To that end, when NBA 2K has adopted similar features in its gameplay and modes, it has sometimes received credit for what was originally an NBA Live innovation. To a staunch NBA Live supporter, that might seem like an extra kick when the game is already down and fighting for respect and relevance. I get it, and with that in mind, it is fair to point out who started the revolution. As I said though, once the idea is out there, it’s less about who did it first, but rather who did it best. MyLEAGUE and MyGM are far beyond any NBA Live Franchise mode. MyCAREER is deeper than The One. 2K has spent years refining its NBA gameplay and overall experience.
In fact, it’s a compliment whenever ideas are “stolen”; and since that is an ugly word, let’s go with “borrowed” instead. For all the flak that NBA Live received for not being up to par, one might conclude that it doesn’t bring any good ideas to the table. That isn’t the case, as anyone who has actually played NBA Live this generation will know. 2K clearly knows that as well, as despite being the brand leader, they’re adopting some ideas that NBA Live has dabbled with first. They wouldn’t be doing that if the ideas weren’t worth stealing – excuse me, borrowing – so really, it’s validating some of the things that NBA Live has been doing. It’s proof that they’re beneficial concepts.
Mind you, it’s admittedly putting the screws to NBA Live, too. Forget about taking credit for the ideas; it’s taking away an edge, a hook that might make NBA Live a viable alternate to NBA 2K. Of course, that’s on EA as well. If you have the idea but can’t execute it as well as the competition, then that’s a missed opportunity for you. Obviously NBA 2K has several advantages here with a better reputation, a larger development team with more resources, and an overall superior product to build upon. It’s easier for NBA 2K to implement NBA Live’s best ideas than it is for EA Sports to copy from Visual Concepts’ exam paper, though I do think they should be doing that.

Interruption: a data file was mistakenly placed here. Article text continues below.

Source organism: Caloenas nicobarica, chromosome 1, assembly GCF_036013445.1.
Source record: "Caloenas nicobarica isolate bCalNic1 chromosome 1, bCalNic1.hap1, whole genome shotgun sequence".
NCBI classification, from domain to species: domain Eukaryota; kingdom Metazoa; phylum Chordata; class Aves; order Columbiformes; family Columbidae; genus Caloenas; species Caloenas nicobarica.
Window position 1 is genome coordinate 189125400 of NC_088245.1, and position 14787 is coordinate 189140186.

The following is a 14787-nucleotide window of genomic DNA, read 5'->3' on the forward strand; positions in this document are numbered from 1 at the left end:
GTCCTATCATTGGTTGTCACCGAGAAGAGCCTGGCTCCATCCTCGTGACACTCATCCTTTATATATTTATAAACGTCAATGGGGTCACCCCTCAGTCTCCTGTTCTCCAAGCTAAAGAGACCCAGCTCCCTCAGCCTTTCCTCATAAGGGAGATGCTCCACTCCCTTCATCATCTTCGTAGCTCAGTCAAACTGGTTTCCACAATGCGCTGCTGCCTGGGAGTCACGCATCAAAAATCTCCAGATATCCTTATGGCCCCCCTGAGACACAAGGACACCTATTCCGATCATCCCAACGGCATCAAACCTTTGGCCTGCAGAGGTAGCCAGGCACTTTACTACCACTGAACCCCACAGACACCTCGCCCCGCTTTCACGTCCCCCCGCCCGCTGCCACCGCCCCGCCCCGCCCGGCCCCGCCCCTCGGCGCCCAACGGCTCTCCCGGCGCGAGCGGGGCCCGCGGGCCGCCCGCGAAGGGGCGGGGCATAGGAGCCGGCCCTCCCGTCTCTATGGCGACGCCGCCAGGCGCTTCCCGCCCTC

Still, the fact that NBA 2K is “stealing” ideas from NBA Live validates what the latter has been doing. It means that in some respects, EA’s game is on the right track. As one of NBA Live’s biggest pitfalls has been starting over from scratch and changing direction too often, knowing that a feature or mechanic is a good idea should serve as an indication they need to retain, refine, and improve upon it, while also building up other areas of the game (and yes, “stealing” a few ideas from NBA 2K along the way). Should you want to indulge in fandom rivalry, it’s also an opportunity for NBA Live supporters to point out that the game does in fact have its good points.
If you’re still hung up on the ethics of the matter, allow me to draw a comparison with our modding community. Just because someone in the community makes a current roster update that strives for realistic ratings and frequently updated lineups, it doesn’t mean that no one else is allowed to try their hand at it. If you can make a better face update for Stephen Curry than anyone else has produced thus far, there’s no reason for you not to release one. Putting aside supply and demand, possibility of collaborations, and literally stealing work – none of which are an issue with NBA Live and NBA 2K, incidentally – there’s no harm in overlapping ideas, no quarrel over who did it first.
As with our modding community of course, it’s only fair to give credit where it’s due. It is unfair when NBA Live doesn’t receive its due for innovations that it pioneered, not to mention frustrating when NBA 2K can better capitalise on a concept. It does make it just that little bit harder to get back to the point where we should be, which is having at least two viable sim-oriented NBA titles to choose from (or for that matter, alternate between), and for both games to be outstanding. To get there, however, ideas and concepts need to be borrowed. Stealing is such an ugly word for a practice that both EA and 2K should partake in, in order to make the best games they possibly can.